I’m sitting and waiting for my carpool – a foreign concept if you would’ve asked me half a year ago. Here I am, in a place that would have never entered my mind until a few months ago, yet is now what my life revolves around. All because of a few words.

Towards the end of the summer, a close friend whom I went to Bnos Menachem with in NY announced that she was switching to Ohel Chana, in Los Angeles. I wished her an amazing time there, told her I would miss her very much, and expressed hopes for keeping in touch. She mentioned that she found a family to board at and they have an extra spot, if I was interested. I thanked her, but told her I liked it at Bnos Menachem, thank G-d, and would go back, although I would miss her greatly.

I thought the matter was over, but the Shabbos before I was to fly back to Crown Heights my mind just couldn’t rest. I eventually came to the inevitable conclusion that it made absolutely no sense for me to go to school all the way in New York when I had an opportunity to go to go to a school in Los Angeles where I could come home, to San Diego, every Shabbos.

My parents were extremely supportive and the guests we had over for Shabbos suggested that I not fly back to Crown Heights until checking out Ohel Chana, because my flight was that Tuesday. My devoted mother turned wool to thread as she called my friend’s mother and spoke to her for a really long time, scheduled an interview with Ohel Chana’s principle, and made arrangements regarding the house where I would stay.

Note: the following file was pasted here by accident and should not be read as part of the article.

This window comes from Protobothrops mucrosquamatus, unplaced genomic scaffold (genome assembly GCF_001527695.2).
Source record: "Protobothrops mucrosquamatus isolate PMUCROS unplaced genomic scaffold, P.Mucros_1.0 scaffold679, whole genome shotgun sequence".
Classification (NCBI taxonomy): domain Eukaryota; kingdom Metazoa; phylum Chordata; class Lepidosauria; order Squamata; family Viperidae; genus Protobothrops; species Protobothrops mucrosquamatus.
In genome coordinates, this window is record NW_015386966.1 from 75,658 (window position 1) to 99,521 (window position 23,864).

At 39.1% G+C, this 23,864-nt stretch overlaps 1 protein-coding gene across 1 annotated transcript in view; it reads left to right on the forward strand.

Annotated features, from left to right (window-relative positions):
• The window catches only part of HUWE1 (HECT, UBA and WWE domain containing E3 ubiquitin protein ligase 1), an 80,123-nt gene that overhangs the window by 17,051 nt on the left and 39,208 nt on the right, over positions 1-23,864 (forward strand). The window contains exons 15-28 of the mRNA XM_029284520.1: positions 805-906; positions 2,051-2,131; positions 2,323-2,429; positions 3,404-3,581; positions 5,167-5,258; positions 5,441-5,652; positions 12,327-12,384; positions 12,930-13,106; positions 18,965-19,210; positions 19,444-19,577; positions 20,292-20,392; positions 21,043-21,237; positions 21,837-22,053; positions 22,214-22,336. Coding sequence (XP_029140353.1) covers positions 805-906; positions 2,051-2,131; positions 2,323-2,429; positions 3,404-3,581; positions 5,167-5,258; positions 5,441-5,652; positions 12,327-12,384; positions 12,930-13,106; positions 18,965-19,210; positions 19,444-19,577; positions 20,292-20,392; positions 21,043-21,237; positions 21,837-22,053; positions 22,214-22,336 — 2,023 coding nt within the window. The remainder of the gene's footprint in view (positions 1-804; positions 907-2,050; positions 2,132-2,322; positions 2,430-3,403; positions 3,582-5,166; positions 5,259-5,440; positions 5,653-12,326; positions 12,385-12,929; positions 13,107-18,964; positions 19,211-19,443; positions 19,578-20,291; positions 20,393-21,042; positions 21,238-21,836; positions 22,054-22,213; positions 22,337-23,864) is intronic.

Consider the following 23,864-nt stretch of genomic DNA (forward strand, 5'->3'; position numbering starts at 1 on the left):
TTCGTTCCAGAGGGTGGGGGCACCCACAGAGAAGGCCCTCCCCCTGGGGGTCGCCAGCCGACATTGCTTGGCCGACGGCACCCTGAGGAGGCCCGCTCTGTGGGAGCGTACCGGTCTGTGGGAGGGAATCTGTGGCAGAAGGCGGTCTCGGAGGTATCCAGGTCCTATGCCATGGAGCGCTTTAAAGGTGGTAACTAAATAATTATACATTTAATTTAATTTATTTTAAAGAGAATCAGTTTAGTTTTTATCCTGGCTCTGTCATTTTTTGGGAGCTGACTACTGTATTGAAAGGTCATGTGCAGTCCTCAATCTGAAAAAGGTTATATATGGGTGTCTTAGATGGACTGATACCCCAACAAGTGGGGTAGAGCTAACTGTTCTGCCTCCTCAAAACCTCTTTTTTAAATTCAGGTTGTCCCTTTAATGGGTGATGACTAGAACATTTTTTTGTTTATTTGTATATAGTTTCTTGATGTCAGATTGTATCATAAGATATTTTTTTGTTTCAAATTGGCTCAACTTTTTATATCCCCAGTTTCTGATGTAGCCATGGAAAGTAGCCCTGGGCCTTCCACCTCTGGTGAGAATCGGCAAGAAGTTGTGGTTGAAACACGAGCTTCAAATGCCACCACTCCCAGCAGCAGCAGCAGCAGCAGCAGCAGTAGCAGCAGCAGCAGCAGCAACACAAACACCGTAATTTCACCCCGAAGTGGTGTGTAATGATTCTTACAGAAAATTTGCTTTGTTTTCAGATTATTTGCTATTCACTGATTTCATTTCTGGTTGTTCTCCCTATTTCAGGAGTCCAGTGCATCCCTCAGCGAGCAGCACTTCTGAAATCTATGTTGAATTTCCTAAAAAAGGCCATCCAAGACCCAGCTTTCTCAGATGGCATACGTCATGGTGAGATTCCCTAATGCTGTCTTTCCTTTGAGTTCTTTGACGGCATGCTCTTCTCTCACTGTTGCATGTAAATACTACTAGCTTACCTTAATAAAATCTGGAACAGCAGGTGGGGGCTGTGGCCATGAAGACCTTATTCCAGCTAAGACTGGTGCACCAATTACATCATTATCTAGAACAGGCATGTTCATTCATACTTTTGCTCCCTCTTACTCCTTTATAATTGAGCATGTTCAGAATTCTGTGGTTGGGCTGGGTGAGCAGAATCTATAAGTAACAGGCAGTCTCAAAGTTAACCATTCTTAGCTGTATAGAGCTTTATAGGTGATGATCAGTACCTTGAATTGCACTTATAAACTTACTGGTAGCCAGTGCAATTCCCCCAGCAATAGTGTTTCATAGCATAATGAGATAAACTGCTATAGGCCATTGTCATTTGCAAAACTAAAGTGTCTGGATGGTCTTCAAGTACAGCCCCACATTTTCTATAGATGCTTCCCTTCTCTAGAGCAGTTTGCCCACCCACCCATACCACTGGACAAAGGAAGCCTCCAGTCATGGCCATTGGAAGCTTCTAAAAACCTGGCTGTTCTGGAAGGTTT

I packed some things and early Monday morning she drove me to LA for the interview. A few hours later I was officially accepted to Ohel Chana and my mother took me to Target to get some school supplies and then she took me to my new class’s orientation. Following that, my mother drove me to the house I was to stay at and after checking it out she bid me farewell, but just until Shabbos.

This switch was something I had never even imagined, and it happened in the blink of an eye. This comes to teach us that Hashem makes everything happen for a purpose and it was He who made me realize I should switch schools and caused me to only decide to do so after spending a year in Bnos Menachem. It was He who didn’t let my mind rest and it was He who made us have guests of action that Shabbos. I was meant to be in both places.

This experience was also a valuable lesson to me that if you act, you can make things happen. It would’ve been so easy for me to just stay in Bnos Menachem. My things are mostly all in Crown Heights because I didn’t dream of not returning, and my tickets there and back for Yom Tov were already made. But my mother acted and turned my thoughts and feelings into a reality.

Thank you Mommy!